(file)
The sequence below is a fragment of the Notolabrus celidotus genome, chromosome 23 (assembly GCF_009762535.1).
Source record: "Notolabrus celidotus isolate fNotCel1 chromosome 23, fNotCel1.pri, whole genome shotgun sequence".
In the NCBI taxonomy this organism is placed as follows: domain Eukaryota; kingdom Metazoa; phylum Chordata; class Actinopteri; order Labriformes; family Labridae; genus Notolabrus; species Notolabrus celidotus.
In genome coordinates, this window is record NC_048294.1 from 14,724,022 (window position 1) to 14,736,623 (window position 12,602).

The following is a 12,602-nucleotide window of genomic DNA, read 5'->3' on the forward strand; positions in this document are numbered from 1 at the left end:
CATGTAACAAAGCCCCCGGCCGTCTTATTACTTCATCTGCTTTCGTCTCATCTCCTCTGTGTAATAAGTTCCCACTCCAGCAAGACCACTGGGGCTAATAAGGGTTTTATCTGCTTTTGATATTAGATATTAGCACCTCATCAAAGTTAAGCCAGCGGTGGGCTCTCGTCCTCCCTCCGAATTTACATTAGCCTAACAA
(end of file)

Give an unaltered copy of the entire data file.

The sequence below is a fragment of the Notolabrus celidotus genome, chromosome 23 (assembly GCF_009762535.1).
Source record: "Notolabrus celidotus isolate fNotCel1 chromosome 23, fNotCel1.pri, whole genome shotgun sequence".
In the NCBI taxonomy this organism is placed as follows: domain Eukaryota; kingdom Metazoa; phylum Chordata; class Actinopteri; order Labriformes; family Labridae; genus Notolabrus; species Notolabrus celidotus.
In genome coordinates, this window is record NC_048294.1 from 14,724,022 (window position 1) to 14,736,623 (window position 12,602).

The following is a 12,602-nucleotide window of genomic DNA, read 5'->3' on the forward strand; positions in this document are numbered from 1 at the left end:
CATGTAACAAAGCCCCCGGCCGTCTTATTACTTCATCTGCTTTCGTCTCATCTCCTCTGTGTAATAAGTTCCCACTCCAGCAAGACCACTGGGGCTAATAAGGGTTTTATCTGCTTTTGATATTAGATATTAGCACCTCATCAAAGTTAAGCCAGCGGTGGGCTCTCGTCCTCCCTCCGAATTTACATTAGCCTAACAA